By Georges B. J. Dreyfus
Dreyfus examines the significant principles of Dharmakirti, probably the most vital Indian Buddhist philosophers, and their reception between Tibetan thinkers. throughout the golden age of historical Indian civilization, Dharmakirti articulated and defended Buddhist philosophical ideas. He did so extra systematically than an individual earlier than his time (the 7th century CE) and used to be by way of a wealthy culture of profound thinkers in India and Tibet. This paintings offers an in depth photo of this Buddhist culture and its relevance to the historical past of human principles. Its viewpoint is usually philosophical, however it additionally makes use of ancient issues as they relate to the evolution of principles.
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Additional info for Recognizing Reality - Dharmakirti's philosophy and its Tibetan interpretations
Such an assimilative approach to comparison falls into the extreme of presuming an overwhelming degree of similarity between mystical phenomena. Despite their transcendent vocations, however, even these cannot escape the status of cultural object. To be more fruitful, comparison must walk the finer path described by Dilthey: "Interpretation would be impossible if [past] expressions of life were completely strange. It would be unnecessary if nothing strange were in them. "13 Whereas something utterly alien could not be understood, something identical is self-evident and requires no interpretation.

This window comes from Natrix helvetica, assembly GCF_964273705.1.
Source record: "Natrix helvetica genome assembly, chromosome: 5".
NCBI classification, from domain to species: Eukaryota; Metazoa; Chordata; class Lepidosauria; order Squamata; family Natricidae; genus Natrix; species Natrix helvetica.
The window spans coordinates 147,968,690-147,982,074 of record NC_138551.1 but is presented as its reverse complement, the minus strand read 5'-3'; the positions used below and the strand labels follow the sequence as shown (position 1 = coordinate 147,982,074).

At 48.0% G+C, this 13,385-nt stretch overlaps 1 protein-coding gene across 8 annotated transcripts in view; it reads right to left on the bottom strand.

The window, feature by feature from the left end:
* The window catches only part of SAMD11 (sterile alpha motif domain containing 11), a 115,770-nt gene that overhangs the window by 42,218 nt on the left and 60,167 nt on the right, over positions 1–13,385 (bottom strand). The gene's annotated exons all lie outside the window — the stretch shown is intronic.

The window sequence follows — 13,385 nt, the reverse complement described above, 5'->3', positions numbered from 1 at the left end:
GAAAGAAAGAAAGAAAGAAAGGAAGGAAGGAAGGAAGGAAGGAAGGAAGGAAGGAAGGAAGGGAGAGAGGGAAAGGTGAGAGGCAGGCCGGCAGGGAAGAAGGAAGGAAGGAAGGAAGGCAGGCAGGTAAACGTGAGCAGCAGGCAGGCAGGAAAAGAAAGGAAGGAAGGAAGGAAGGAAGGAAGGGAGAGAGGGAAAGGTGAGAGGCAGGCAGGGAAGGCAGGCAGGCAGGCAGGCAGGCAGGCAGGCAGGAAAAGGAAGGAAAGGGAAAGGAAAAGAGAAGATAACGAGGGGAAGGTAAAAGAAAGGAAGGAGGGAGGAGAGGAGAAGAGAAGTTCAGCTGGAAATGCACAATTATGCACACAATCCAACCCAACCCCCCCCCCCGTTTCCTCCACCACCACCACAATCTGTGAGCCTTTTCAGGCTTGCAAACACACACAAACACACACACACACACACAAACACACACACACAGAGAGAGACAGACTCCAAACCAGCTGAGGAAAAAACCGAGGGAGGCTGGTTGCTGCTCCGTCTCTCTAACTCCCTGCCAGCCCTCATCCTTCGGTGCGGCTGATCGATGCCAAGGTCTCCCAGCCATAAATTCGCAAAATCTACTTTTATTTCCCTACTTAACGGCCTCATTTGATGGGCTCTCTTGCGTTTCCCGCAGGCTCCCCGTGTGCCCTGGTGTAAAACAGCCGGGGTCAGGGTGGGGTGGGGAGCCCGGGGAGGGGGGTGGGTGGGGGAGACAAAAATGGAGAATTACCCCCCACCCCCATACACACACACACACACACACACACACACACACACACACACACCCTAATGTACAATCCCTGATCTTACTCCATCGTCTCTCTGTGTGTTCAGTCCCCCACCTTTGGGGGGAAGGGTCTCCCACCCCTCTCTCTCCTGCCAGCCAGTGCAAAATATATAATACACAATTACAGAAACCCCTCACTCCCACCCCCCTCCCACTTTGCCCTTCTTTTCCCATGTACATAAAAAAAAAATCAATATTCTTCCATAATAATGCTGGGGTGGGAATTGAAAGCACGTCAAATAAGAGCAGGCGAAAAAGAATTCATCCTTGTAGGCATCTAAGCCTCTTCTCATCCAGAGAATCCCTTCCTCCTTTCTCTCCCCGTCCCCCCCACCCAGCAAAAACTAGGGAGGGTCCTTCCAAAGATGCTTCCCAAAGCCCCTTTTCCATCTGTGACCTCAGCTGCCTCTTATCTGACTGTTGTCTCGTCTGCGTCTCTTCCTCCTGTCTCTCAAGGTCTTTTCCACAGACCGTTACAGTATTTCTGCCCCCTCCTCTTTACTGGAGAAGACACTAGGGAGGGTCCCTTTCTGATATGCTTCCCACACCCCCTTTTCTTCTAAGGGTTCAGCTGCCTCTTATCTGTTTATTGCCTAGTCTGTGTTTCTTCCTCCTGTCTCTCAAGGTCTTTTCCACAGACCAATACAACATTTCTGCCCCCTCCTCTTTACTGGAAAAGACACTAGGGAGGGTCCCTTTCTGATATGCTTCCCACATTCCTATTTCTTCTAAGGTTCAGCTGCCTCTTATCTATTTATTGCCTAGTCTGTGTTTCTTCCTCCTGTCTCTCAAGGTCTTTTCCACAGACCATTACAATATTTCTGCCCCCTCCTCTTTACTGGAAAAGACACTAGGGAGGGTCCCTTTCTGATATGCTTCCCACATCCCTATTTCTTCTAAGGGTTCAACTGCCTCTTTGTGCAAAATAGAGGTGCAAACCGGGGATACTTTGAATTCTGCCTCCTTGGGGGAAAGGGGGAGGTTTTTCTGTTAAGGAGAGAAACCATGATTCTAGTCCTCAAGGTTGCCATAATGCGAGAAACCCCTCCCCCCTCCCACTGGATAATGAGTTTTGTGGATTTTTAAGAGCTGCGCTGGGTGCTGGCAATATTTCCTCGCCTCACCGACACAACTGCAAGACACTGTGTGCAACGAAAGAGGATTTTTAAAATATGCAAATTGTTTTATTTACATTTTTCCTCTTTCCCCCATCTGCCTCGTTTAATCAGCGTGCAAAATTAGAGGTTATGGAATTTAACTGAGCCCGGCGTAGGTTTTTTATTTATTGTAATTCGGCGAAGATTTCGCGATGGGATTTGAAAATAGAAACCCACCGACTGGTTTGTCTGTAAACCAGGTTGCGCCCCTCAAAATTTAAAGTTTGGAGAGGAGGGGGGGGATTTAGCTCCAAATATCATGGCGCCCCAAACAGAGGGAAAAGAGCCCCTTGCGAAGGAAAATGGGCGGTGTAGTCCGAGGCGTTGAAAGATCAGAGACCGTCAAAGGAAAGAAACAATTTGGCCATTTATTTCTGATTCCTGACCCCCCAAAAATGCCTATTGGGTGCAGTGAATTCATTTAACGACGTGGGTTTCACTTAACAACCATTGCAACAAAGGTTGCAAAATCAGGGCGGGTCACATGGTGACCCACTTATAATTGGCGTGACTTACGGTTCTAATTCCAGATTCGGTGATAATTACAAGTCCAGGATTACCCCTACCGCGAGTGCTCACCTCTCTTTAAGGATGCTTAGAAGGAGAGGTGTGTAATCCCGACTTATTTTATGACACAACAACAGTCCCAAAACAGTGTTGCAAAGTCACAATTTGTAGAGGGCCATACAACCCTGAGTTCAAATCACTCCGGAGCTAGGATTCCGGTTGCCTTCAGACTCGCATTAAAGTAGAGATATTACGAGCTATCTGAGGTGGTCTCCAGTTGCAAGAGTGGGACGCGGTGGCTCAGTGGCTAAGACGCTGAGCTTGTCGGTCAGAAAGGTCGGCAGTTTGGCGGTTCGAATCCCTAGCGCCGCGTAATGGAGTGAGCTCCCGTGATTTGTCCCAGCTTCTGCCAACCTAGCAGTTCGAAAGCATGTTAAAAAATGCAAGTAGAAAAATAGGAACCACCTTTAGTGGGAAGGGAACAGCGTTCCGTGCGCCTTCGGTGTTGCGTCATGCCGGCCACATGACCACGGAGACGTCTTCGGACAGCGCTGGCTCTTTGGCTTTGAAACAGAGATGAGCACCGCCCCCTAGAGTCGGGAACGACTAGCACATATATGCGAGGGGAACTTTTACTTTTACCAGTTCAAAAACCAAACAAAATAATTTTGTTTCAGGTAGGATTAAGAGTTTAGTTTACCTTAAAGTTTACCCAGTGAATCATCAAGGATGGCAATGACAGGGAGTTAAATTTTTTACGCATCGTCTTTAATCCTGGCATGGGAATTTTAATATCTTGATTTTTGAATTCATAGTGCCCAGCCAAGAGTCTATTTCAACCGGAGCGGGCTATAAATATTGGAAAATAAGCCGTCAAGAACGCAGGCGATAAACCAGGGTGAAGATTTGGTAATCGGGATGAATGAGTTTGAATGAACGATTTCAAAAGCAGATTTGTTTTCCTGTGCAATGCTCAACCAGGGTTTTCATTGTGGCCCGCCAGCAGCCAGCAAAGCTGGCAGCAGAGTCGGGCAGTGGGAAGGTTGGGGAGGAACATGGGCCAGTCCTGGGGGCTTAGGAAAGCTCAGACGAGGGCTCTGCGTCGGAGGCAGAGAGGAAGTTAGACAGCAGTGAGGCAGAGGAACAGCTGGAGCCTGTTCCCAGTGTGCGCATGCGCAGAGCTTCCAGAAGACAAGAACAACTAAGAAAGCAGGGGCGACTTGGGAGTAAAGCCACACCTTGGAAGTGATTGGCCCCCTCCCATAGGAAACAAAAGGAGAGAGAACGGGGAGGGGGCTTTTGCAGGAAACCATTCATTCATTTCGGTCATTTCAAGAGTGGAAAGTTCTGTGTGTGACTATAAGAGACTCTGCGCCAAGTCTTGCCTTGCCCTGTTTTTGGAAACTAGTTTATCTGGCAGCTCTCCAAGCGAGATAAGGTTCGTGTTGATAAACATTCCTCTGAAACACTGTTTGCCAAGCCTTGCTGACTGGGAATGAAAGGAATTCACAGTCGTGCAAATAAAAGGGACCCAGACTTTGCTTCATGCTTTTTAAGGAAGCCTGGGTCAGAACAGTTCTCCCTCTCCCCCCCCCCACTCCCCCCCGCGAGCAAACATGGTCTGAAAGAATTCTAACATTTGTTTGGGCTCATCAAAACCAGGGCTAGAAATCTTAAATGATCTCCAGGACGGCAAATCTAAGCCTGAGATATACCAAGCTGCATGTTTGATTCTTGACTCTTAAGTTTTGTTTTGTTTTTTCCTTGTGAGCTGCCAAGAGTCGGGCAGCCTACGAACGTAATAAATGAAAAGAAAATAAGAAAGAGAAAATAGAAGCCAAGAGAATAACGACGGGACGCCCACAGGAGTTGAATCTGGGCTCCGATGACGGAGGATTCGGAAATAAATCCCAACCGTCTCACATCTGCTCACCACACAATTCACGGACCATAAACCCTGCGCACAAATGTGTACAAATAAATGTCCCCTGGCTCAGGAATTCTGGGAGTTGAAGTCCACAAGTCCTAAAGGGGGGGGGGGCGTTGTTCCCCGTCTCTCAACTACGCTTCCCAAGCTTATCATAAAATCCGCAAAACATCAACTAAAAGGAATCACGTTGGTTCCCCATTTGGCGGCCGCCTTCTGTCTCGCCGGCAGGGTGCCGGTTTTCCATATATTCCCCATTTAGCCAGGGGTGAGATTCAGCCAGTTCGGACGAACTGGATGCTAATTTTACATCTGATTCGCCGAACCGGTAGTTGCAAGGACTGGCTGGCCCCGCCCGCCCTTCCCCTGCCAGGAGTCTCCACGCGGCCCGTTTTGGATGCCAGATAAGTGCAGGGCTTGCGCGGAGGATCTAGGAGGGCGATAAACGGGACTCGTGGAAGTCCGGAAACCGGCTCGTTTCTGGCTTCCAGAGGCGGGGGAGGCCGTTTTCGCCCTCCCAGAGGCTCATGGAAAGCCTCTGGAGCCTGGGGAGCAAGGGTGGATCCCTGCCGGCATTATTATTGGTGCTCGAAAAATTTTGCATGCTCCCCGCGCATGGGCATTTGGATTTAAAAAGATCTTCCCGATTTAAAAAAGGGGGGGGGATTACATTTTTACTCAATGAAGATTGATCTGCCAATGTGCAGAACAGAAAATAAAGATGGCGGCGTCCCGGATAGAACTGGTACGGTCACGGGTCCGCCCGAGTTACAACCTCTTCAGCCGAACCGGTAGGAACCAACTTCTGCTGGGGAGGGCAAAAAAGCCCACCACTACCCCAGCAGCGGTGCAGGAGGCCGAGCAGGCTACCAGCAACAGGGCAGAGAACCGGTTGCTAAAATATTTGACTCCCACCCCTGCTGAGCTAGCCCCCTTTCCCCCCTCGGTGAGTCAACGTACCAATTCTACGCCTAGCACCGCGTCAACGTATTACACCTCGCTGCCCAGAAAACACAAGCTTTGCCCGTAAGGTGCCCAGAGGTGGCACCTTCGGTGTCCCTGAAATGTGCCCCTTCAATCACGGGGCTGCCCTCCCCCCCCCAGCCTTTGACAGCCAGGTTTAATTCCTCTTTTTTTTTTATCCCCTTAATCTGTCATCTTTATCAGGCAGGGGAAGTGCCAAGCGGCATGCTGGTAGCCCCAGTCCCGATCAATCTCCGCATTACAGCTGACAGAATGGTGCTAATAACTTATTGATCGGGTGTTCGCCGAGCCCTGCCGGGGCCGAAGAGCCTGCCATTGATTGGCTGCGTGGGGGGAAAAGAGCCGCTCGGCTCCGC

Other Buddhist schools adopted its vocabulary. Hence, it has central importance for understanding later developments in Buddhist philosophy. The influence of the logico-epistemological tradition was already clearly noticeable in Bhavya (500-570). He reconsidered Madhyamaka doctrine in the light of Dignaga's logical system. Jñanagarbha (700-760) offers the example of a Madhyamika who has adopted many of the key Dharmakirtian epistemological concepts we examine here. His works mark a strong shift toward epistemology within the Madhyamaka tradition.
They also have provided interesting glimpses into the rival Sa-gya tradition but have not explained its philosophy in great detail. The excellent works of all these scholars have provided students of Buddhist thought with rich material, which was previously totally inaccessible. Nevertheless, there is ample room for further improvements. An example is the need to articulate in a clear philosophical language the views of Tibetan traditions, which Tom Tillemans, Paul Williams, Roger Jackson, and others have begun for the Ge-luk views, whereas the views of Sa-gya epistemology have remained mostly absent from the discussion.